Holding back the tears

A writing project has turned young refugees from Afghanistan into poets. The creative talents read their work at the International Literature Festival in Berlin, where many listeners found themselves fighting back the tears. By Sabine Peschel

By Sabine Peschel

Berlin′s literary festival had not even officially begun, but one special event came hot on the heels of another. While Germany′s parliamentary president Norbert Lammert was still talking to the Algerian writer Boualem Sansal about his novel "2084. The End of the World", crowds were already queuing up for the "Poetry Project".

It′s 6 September, the evening before the festival actually opened. The event is a reading of poems by young refugees. It is to be an evening that no one present will ever forget. Not the six young people presenting their work under the spotlight in a packed venue – and none of the audience either. Of the special events on offer during his eleven-day reading and discussion programme, festival head Ulrich Schreiber announced this poetry evening as particularly outstanding. Self-promotion aside, he was to be proved right.

Processing experience in poetry

Across an eight-month period, the 14 to 18-year-olds from Afghanistan and Iran met up with their poetry mentors in Berlin for regular workshops. They all had one experience in common: they had travelled alone, some of them first from Afghanistan to Iran, where they had a difficult time, then later to Europe. "Be next to me and see / what happened to me" – so begins a poem by Yasser Niksada, the youngest in the small group. And in fact, using words and rhythm to capture their experiences, the refugees managed to reach not only the minds, but also the emotions of their listeners. They exposed their lives and thoughts – and the audience understood.

Susanne Koelbl, a foreign correspondent for "Der Spiegel" magazine with experience of Afghanistan, sees the project as a dialogue "between those born here and those who come from a country in which five car bombs have exploded on this day alone, killing dozens of people." It was Koelbl who launched the project, working regularly with the boys along with the lawyer and translator Aarash D. Spanta. No girls could be found to take part in the project because their families rarely send them on the dangerous journey to safety.

Poetry Project participants on stage with Susanne Koelbl (photo:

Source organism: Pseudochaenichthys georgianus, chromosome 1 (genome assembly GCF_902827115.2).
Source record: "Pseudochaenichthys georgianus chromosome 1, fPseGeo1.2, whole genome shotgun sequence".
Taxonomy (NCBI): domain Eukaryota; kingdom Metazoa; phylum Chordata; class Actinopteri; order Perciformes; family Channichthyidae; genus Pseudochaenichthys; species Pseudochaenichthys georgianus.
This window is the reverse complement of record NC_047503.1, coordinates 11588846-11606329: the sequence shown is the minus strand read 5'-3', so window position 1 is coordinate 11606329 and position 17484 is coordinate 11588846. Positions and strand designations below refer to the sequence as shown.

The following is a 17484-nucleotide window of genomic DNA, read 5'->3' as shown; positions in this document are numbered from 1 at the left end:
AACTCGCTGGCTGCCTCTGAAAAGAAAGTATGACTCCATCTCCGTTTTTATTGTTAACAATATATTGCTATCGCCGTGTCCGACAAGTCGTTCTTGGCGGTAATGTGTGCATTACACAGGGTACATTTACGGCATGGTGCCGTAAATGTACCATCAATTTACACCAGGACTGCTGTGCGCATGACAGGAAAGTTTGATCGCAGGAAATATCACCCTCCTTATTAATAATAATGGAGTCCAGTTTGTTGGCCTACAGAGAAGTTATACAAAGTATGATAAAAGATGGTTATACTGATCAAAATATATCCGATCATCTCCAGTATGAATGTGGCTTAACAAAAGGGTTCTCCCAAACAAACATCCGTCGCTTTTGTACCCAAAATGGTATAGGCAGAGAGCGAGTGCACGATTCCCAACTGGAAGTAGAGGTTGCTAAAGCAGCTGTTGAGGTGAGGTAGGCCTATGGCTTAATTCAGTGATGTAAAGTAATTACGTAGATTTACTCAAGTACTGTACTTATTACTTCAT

"Verses that will enter the collective memory of our time": Poetry Project participants on stage with Susanne Koelbl

Rare insights into teenage life

Not all the original participants stayed with the project, finding it hard to summon up the necessary concentration and discipline for a cultural project, what with all their worries over residency status, bureaucratic requirements and the efforts of learning a language. Aarash Spanta, whose parents fled from Afghanistan to Germany in 1982, understands their position very well. Yet as a child of former refugees, he also knows how important it is to take one′s life in hand. To learn German, work hard at school, keep busy. It was important for him to make clear that a joint poetry project could only be a benefit in that sense.

"My eyes have seen the colour of unhappiness." Mohamad Mashghdost (18), the writer of this final line to an untitled poem, was not present at the event. He can′t read his own work; he is unwell. Others read on his behalf.

"What you can hear in these poems is perception, experience and emotion, translated directly into linguistic images. Kafka might have called them an ′axe for the frozen sea within us′," the festival programme quotes the literary scholar and philosopher Joseph Vogl.

Expressing the poetic soul

Many of the poems confirm that view. They speak of fear and dread, loneliness and longing. No one in the audience remains unaffected when 16-year-old Mehdi Hashemi, an Afghan who grew up in Iran, talks about his loneliness: "You love and you are not loved. / You feel closeness and no one is there / for you to lean against." Many of the poems express a sense of longing for a lost father or mother, whether they have died or remained behind. It is heart-rending when 17-year-old Samiullah Rassouli stands in his smart white shirt, his hair gelled into a proud quiff and wishes in a poem to his father, "if only I could turn into the callouses on your hand."

Only once does the audience lose the lump in its collective throat, when Kahel Kaschmiri turns a poetic eye on Germany in summer. "Everyone wanders naked through the streets, lies naked in the park – and how do they manage to find something to eat at night?" Kahel will go on writing, as will Samiullah, who closed the event by presenting a "poem about love", previously read in Dari, in particularly impressive German.

"I′ve never heard poems like these before," were Uli Schreiber′s words. These are verses that will enter the collective memory of our time.

Sabine Peschel

© Deutsche Welle 2016

Translated from the German by Katy Derbyshire